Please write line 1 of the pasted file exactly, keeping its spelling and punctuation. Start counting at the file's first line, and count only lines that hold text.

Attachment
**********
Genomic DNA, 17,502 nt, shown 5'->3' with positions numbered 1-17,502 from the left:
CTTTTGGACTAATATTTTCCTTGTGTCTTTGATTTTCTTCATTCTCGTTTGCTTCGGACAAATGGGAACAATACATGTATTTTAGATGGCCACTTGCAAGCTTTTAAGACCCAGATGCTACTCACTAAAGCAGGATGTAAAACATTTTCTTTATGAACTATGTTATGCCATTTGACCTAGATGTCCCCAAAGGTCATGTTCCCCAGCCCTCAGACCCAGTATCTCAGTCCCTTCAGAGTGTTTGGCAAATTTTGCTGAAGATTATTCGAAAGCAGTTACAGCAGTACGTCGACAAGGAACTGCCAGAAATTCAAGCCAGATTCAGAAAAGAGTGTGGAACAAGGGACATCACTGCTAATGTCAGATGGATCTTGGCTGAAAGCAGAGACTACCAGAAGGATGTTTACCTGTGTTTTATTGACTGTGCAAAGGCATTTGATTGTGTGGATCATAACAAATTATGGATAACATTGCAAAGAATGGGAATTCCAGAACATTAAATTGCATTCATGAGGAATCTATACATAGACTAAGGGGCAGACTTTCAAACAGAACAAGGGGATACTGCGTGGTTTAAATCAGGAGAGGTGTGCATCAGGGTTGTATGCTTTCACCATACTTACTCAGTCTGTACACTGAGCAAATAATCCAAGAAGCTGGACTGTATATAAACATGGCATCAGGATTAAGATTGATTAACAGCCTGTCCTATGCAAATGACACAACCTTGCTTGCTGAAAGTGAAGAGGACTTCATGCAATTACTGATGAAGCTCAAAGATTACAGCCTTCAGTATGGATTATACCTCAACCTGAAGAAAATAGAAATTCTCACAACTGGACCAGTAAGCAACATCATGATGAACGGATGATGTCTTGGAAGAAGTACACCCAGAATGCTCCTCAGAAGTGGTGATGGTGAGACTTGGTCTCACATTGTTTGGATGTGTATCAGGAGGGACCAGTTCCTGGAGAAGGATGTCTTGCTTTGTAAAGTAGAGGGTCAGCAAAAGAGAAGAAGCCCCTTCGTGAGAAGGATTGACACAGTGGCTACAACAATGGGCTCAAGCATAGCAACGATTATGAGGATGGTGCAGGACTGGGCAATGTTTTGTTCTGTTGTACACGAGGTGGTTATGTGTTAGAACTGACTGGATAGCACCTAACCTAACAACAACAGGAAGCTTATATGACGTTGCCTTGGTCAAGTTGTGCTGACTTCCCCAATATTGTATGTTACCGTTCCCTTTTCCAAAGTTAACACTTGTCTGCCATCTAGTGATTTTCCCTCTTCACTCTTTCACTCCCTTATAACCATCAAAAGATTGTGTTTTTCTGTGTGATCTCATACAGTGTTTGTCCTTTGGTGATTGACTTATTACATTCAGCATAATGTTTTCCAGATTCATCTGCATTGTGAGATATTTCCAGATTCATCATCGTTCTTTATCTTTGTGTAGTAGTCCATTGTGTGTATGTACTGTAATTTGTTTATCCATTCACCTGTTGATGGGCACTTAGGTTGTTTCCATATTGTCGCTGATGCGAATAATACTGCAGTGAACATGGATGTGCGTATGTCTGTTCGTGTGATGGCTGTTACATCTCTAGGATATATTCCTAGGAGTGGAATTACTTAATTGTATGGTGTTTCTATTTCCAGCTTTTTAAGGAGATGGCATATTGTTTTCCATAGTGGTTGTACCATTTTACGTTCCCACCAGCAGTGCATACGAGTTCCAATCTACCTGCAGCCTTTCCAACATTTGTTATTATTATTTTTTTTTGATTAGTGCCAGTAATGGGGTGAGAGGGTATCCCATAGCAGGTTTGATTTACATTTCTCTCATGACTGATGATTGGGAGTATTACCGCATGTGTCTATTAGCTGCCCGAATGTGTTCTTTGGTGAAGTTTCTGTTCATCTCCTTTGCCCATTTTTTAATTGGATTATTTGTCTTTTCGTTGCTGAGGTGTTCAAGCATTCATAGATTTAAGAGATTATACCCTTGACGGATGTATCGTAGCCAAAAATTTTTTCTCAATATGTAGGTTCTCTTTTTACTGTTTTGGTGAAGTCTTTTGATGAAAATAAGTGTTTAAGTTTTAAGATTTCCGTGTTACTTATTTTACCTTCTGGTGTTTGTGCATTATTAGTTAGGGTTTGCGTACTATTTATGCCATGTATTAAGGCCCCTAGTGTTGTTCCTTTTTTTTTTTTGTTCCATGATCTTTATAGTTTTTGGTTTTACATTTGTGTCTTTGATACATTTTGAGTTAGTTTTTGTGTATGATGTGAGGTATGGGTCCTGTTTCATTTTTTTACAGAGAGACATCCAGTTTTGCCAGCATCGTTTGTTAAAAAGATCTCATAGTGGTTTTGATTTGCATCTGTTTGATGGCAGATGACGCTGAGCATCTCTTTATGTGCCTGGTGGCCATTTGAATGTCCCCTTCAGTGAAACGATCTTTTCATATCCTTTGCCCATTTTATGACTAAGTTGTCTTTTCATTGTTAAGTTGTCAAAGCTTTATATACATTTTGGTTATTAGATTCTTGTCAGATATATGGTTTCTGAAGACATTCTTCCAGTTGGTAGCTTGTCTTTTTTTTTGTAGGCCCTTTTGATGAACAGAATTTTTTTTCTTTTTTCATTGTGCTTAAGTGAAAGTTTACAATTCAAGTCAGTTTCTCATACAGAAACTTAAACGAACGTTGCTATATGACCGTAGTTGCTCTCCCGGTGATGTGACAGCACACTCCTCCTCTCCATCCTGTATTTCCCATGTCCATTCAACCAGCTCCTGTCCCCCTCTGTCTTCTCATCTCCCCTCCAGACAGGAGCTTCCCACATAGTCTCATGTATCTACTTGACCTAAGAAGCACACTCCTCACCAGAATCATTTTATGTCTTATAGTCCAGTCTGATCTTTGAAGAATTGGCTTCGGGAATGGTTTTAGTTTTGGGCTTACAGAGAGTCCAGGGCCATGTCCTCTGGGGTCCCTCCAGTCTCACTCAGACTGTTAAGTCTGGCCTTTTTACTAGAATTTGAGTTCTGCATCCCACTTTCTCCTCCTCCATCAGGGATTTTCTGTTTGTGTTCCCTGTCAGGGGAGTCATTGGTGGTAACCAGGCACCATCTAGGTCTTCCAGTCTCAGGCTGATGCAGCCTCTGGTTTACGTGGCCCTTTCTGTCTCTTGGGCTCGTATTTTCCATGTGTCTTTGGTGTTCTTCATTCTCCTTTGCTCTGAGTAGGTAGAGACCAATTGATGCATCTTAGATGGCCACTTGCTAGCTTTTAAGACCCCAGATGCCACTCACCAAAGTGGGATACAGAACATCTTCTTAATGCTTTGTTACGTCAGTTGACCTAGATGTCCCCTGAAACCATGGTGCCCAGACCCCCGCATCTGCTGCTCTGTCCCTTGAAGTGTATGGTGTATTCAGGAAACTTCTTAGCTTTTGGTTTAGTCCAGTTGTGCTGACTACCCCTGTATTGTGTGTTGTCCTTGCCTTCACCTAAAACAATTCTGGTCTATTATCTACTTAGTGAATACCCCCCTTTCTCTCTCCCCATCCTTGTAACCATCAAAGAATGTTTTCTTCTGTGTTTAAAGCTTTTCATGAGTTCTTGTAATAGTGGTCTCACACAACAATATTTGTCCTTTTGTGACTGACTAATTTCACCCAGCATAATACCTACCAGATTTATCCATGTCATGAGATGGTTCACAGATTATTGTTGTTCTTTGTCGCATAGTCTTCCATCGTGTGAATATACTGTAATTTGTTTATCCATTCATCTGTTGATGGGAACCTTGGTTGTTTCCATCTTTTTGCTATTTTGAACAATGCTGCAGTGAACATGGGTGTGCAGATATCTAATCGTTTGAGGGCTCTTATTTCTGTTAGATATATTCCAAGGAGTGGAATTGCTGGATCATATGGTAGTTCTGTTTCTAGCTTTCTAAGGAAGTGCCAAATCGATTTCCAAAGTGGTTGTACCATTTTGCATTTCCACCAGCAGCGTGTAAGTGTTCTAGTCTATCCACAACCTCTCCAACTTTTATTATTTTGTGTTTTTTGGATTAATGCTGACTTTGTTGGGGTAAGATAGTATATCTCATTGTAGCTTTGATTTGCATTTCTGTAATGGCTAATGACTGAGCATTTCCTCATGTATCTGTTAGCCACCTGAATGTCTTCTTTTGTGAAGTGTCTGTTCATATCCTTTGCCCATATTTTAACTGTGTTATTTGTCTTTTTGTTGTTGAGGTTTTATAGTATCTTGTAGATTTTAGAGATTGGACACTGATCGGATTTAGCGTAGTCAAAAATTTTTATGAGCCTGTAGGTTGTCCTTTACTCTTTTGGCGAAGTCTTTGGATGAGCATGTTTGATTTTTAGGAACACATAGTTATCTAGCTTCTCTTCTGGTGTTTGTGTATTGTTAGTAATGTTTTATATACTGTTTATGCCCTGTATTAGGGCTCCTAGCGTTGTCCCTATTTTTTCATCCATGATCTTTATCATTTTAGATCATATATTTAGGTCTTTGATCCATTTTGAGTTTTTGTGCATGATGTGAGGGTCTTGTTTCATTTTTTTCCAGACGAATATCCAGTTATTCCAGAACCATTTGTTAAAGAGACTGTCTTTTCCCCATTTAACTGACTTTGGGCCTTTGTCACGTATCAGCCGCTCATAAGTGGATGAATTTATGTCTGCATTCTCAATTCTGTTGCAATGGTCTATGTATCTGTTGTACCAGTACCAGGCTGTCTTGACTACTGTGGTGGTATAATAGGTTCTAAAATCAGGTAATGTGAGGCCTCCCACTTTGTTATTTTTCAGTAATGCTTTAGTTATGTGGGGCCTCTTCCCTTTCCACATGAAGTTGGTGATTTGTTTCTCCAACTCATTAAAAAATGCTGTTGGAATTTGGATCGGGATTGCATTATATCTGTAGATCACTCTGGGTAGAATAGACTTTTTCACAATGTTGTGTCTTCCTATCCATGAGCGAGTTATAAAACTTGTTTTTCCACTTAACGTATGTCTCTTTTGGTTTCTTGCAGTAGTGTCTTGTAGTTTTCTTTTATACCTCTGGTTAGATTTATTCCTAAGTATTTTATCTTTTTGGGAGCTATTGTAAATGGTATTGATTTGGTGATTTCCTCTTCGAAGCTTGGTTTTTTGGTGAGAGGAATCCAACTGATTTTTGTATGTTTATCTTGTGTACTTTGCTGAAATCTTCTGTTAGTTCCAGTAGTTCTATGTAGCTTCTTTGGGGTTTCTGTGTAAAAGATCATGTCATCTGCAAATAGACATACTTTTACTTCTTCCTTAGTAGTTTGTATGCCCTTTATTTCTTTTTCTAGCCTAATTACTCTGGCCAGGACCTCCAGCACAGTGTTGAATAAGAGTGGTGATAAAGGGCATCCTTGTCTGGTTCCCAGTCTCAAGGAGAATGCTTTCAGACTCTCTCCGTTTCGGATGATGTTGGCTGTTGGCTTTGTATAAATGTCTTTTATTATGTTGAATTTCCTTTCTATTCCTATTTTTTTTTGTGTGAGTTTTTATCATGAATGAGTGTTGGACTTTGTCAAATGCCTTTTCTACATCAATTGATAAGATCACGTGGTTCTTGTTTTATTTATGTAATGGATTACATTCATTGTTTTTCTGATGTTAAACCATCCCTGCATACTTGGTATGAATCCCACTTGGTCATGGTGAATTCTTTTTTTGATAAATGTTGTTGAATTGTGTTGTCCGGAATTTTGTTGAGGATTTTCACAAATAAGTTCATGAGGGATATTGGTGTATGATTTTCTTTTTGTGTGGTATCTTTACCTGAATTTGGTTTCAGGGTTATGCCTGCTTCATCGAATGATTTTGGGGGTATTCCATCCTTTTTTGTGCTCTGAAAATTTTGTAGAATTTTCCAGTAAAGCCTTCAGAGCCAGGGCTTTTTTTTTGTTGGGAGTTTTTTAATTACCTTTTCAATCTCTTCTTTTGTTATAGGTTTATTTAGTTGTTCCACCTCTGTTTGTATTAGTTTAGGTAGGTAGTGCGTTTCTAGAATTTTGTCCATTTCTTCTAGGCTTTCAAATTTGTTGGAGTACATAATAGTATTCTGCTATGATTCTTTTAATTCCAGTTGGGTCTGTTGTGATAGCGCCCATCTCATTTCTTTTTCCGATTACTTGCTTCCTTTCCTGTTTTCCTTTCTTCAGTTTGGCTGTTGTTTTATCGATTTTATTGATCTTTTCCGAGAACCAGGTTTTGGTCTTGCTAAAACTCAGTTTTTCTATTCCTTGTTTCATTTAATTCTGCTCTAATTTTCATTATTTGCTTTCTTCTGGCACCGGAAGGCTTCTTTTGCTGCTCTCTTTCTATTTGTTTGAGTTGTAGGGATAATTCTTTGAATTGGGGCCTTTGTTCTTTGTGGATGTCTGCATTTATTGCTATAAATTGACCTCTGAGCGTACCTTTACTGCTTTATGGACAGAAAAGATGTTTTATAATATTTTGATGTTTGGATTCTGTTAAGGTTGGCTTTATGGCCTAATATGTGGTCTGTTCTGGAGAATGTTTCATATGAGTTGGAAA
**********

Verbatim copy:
Genomic DNA, 17,502 nt, shown 5'->3' with positions numbered 1-17,502 from the left: